The Affordable Care Act (ACA)—also known as Obamacare—was not the perfect solution to the nation’s need for affordable healthcare, but it did increase the availability of quality, affordable healthcare for small businesses. Companies that had struggled for years—not only to find affordable health insurance for their workers but also to negotiate double-digit premium increases every year—were relieved to have choices and manageable premium rate increases. Following Trump’s inauguration, Republican attempts to repeal the ACA without providing an alternative solution recreated the nightmare for many small firms. The administration’s ultimate failure to kill Obamacare ended up being a relief for many entrepreneurs and small business owners, but many issues remain unresolved.
Business owners see the need for a bipartisan effort to develop realistic and affordable solutions, which would enable the small business sector to thrive and continue to fuel our nation’s economic growth. Here are some of the concerns that leaders have identified:
- A recent report from the Congressional Budget Office on the fiscal impact of the Federal government yanking the cost-sharing subsidies that support the ACA marketplaces (a revision that would most likely occur if Republicans continue to gut the ACA) suggests that insurance premiums for small businesses would increase an average of 20 percent next year growing to a 25 percent increase by 2020. Although the Federal government is required by current laws to pay these subsidies, President Trump has indicated he wants to stop these subsidies by any means possible as part of his mission to dismantle the ACA. The CBO has calculated that the potential economic impact on the federal deficit could be as much as $194 billion, because a move like this would require consumers to obtain additional tax credits to offset their premium payments.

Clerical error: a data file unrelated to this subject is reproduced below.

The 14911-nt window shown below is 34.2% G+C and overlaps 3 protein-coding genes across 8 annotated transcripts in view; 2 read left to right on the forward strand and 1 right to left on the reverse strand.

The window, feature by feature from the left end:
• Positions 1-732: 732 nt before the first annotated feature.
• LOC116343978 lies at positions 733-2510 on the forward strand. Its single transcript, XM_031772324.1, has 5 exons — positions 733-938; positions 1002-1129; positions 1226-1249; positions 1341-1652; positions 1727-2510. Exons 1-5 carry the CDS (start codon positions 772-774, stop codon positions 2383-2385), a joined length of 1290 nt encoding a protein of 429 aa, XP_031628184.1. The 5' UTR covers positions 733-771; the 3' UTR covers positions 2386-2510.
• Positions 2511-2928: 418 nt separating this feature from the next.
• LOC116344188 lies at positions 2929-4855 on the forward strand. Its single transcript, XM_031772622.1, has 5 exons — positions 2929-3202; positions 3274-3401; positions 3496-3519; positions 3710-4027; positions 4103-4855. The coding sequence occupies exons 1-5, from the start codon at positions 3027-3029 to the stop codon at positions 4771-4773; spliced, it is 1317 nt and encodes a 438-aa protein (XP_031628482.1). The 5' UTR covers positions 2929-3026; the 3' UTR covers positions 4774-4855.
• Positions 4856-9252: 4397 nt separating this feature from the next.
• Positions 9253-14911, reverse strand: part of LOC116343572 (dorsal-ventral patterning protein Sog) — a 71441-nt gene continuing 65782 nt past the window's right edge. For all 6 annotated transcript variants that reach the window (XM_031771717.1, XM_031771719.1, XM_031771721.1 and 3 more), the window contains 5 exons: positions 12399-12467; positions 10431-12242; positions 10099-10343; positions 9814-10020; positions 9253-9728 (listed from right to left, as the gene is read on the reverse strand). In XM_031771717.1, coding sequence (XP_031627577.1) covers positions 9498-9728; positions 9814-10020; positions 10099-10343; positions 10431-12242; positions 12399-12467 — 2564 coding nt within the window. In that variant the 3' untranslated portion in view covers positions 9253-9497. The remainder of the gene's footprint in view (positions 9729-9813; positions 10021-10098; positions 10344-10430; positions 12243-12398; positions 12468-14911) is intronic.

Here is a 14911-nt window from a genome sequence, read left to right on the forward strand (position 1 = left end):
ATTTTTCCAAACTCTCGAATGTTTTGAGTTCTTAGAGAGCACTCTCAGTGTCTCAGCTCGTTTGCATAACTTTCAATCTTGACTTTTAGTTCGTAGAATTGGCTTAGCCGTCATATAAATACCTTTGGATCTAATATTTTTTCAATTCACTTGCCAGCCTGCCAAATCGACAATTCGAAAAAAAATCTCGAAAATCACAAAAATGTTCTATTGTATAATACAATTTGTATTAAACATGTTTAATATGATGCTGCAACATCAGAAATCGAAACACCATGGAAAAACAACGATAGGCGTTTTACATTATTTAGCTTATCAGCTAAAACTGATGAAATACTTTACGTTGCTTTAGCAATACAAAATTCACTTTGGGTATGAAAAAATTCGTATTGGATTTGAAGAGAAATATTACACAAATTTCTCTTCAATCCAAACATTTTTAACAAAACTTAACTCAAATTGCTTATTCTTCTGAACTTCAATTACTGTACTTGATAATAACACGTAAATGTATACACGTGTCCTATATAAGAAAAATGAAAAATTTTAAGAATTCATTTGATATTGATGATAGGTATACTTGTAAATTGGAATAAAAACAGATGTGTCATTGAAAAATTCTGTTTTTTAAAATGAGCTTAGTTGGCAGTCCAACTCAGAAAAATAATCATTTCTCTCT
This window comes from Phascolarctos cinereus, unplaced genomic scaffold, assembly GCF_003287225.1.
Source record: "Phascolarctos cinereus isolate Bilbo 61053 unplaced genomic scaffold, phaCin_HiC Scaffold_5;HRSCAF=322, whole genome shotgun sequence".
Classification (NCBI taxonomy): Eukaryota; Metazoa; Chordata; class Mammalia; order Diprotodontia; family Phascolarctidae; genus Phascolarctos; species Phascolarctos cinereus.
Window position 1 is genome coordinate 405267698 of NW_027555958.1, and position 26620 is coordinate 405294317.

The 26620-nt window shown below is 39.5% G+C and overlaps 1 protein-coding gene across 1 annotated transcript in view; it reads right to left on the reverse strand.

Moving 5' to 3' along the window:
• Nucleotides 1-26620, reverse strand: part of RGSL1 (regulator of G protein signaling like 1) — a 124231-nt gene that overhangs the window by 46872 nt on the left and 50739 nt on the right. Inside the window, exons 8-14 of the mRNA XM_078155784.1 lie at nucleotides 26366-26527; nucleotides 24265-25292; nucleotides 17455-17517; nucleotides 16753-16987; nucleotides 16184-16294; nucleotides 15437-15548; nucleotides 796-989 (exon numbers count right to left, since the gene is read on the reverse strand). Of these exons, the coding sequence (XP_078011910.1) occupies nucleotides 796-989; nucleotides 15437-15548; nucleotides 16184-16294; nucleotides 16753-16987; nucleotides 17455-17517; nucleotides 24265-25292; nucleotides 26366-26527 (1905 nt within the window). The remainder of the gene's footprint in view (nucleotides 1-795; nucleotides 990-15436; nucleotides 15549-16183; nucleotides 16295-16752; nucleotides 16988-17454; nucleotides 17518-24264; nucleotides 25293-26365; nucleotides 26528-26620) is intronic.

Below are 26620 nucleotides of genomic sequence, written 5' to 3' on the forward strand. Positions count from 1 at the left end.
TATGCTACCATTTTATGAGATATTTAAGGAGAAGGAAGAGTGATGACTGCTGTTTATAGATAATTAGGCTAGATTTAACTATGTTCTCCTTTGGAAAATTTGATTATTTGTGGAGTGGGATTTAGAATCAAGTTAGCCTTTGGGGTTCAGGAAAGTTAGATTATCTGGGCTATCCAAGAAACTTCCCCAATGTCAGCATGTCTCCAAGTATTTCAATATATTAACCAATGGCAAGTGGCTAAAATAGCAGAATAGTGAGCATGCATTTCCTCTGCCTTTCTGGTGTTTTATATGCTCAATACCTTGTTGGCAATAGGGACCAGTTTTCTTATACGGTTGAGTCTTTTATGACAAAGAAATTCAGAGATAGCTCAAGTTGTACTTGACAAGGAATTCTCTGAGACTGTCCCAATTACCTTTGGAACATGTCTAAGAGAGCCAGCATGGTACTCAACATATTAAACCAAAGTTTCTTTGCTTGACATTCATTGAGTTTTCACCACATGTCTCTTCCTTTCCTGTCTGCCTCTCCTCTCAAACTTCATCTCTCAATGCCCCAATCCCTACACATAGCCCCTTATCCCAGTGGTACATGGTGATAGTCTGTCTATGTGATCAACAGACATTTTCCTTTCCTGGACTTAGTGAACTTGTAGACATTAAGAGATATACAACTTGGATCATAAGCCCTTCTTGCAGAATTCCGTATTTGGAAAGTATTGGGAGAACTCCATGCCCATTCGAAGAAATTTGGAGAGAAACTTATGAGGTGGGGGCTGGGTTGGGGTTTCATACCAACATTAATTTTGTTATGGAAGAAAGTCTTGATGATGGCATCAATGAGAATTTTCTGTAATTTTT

- The elimination of cost-sharing subsidies would likely lead many insurance companies to exit the individual insurance market, and could disrupt the health insurance marketplace, leaving small business owners with limited access to affordable health insurance options.
- Small business advocates oppose the introduction of any measures that would result in separate risk pools for the healthy and the sick, and want to see measures to encourage businesses to establish association health plans.
- Sector leaders want to see steps taken to expand Medicaid. ACA already had provided coverage to an additional 14 million previously uninsured Americans—a total that includes an estimated 2 million small business employees.
- Entrepreneurs want to see healthcare tax equity measures in place for the self-employed to allow them to deduct healthcare expenses from FICA tax obligations.
The small business segment is hailed as the champion of job-creation in the United States. If it is to continue in this vital role, lawmakers must expand efforts to do more to reform healthcare insurance.